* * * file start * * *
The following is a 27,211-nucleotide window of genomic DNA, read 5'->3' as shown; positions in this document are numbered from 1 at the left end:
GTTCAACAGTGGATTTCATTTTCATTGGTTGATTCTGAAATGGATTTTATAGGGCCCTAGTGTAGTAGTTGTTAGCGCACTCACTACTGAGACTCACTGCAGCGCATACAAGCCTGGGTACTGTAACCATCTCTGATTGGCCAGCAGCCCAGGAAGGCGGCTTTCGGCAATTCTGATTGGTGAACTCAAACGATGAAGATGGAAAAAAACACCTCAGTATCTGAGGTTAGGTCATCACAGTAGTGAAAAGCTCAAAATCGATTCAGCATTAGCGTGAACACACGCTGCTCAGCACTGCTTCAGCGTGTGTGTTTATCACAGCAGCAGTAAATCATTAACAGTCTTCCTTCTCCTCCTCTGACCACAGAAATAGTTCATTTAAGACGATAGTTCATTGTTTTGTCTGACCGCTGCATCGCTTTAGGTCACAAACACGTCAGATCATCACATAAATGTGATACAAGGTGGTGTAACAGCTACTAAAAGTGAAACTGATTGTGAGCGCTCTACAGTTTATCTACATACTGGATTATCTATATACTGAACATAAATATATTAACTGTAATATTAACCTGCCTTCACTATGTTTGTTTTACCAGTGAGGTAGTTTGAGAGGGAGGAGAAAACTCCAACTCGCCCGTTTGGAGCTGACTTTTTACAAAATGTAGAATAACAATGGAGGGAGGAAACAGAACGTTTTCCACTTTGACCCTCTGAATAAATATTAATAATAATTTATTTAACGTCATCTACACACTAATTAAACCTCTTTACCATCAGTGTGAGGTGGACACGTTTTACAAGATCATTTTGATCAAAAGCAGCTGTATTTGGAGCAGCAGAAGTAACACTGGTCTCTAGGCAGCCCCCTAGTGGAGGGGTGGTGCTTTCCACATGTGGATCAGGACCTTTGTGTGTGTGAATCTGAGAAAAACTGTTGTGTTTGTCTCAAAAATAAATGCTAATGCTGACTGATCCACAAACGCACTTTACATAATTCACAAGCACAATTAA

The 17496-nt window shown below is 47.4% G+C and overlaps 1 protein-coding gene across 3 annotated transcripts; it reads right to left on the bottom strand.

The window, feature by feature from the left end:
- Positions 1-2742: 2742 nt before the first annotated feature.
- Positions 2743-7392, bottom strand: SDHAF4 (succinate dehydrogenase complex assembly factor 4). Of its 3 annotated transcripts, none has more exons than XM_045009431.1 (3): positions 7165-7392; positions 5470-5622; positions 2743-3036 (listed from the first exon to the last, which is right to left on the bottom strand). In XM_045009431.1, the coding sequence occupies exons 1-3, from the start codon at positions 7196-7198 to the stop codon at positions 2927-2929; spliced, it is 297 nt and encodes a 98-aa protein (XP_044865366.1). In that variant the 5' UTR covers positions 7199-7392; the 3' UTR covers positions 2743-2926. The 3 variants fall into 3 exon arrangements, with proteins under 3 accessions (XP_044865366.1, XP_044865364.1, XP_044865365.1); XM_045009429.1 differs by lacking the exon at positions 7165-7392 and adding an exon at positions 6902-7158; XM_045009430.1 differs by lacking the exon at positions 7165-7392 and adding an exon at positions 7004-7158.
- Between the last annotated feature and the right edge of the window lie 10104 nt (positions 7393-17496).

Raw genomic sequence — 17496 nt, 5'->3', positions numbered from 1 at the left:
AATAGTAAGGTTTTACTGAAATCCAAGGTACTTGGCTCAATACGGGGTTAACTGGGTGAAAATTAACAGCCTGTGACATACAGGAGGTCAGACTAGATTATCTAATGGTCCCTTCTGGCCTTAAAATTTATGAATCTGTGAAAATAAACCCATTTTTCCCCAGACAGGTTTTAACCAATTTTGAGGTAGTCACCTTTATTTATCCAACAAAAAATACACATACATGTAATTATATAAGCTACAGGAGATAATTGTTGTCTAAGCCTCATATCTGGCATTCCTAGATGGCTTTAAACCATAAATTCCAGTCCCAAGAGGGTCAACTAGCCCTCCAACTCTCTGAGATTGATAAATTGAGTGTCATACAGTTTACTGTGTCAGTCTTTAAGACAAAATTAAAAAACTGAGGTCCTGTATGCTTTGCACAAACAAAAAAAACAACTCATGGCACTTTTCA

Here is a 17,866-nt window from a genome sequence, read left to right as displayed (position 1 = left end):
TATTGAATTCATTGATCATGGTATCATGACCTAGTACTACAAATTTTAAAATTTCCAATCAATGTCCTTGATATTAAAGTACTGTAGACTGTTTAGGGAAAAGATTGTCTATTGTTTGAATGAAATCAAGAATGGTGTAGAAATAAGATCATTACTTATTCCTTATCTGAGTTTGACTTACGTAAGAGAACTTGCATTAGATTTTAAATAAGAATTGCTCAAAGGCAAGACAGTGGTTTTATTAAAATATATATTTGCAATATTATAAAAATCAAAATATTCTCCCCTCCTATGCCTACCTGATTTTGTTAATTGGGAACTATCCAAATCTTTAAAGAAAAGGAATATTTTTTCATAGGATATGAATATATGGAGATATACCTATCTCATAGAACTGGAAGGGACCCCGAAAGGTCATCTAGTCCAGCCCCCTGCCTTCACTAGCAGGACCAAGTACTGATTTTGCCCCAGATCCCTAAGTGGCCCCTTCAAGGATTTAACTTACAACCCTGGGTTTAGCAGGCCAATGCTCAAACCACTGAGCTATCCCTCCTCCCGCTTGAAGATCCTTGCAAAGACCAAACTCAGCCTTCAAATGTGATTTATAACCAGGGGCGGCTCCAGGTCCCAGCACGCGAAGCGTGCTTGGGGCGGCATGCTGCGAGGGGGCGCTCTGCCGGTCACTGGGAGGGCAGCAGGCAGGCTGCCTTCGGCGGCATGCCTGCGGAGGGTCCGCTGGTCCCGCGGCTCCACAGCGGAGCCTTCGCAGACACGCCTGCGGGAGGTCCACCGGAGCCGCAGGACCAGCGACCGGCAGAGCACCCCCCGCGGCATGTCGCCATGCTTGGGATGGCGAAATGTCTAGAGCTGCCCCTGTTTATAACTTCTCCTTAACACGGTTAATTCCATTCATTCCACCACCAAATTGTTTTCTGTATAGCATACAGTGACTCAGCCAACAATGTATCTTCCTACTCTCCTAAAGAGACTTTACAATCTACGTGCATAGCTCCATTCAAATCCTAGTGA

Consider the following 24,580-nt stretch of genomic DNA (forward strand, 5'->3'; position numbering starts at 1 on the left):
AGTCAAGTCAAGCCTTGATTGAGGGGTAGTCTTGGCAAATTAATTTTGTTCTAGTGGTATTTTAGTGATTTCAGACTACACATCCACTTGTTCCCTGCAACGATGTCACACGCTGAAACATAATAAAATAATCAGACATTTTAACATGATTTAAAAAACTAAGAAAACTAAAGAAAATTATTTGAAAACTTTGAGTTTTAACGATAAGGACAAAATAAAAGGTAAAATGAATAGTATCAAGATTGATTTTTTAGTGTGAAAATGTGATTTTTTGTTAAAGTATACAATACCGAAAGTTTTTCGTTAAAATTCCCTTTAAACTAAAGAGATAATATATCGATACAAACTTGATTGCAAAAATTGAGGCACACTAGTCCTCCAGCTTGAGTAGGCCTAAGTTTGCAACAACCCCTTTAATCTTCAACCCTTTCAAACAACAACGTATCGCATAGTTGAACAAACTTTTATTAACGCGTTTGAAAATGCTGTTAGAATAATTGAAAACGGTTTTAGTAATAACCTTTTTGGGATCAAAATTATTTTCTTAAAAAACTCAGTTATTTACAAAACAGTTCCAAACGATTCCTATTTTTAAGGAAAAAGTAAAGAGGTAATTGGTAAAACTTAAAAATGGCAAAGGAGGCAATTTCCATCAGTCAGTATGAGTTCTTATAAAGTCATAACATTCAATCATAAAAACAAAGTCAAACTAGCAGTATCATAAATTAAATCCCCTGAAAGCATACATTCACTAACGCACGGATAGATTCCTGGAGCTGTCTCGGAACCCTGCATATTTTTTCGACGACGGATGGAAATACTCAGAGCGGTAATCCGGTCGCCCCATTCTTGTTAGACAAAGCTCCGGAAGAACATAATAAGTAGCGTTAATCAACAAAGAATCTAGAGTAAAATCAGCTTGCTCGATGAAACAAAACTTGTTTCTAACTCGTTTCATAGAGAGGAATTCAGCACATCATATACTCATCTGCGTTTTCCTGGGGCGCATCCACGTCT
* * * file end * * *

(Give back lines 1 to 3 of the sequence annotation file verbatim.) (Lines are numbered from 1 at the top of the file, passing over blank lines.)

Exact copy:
The following is a 27,211-nucleotide window of genomic DNA, read 5'->3' as shown; positions in this document are numbered from 1 at the left end:
GTTCAACAGTGGATTTCATTTTCATTGGTTGATTCTGAAATGGATTTTATAGGGCCCTAGTGTAGTAGTTGTTAGCGCACTCACTACTGAGACTCACTGCAGCGCATACAAGCCTGGGTACTGTAACCATCTCTGATTGGCCAGCAGCCCAGGAAGGCGGCTTTCGGCAATTCTGATTGGTGAACTCAAACGATGAAGATGGAAAAAAACACCTCAGTATCTGAGGTTAGGTCATCACAGTAGTGAAAAGCTCAAAATCGATTCAGCATTAGCGTGAACACACGCTGCTCAGCACTGCTTCAGCGTGTGTGTTTATCACAGCAGCAGTAAATCATTAACAGTCTTCCTTCTCCTCCTCTGACCACAGAAATAGTTCATTTAAGACGATAGTTCATTGTTTTGTCTGACCGCTGCATCGCTTTAGGTCACAAACACGTCAGATCATCACATAAATGTGATACAAGGTGGTGTAACAGCTACTAAAAGTGAAACTGATTGTGAGCGCTCTACAGTTTATCTACATACTGGATTATCTATATACTGAACATAAATATATTAACTGTAATATTAACCTGCCTTCACTATGTTTGTTTTACCAGTGAGGTAGTTTGAGAGGGAGGAGAAAACTCCAACTCGCCCGTTTGGAGCTGACTTTTTACAAAATGTAGAATAACAATGGAGGGAGGAAACAGAACGTTTTCCACTTTGACCCTCTGAATAAATATTAATAATAATTTATTTAACGTCATCTACACACTAATTAAACCTCTTTACCATCAGTGTGAGGTGGACACGTTTTACAAGATCATTTTGATCAAAAGCAGCTGTATTTGGAGCAGCAGAAGTAACACTGGTCTCTAGGCAGCCCCCTAGTGGAGGGGTGGTGCTTTCCACATGTGGATCAGGACCTTTGTGTGTGTGAATCTGAGAAAAACTGTTGTGTTTGTCTCAAAAATAAATGCTAATGCTGACTGATCCACAAACGCACTTTACATAATTCACAAGCACAATTAA

The 17496-nt window shown below is 47.4% G+C and overlaps 1 protein-coding gene across 3 annotated transcripts; it reads right to left on the bottom strand.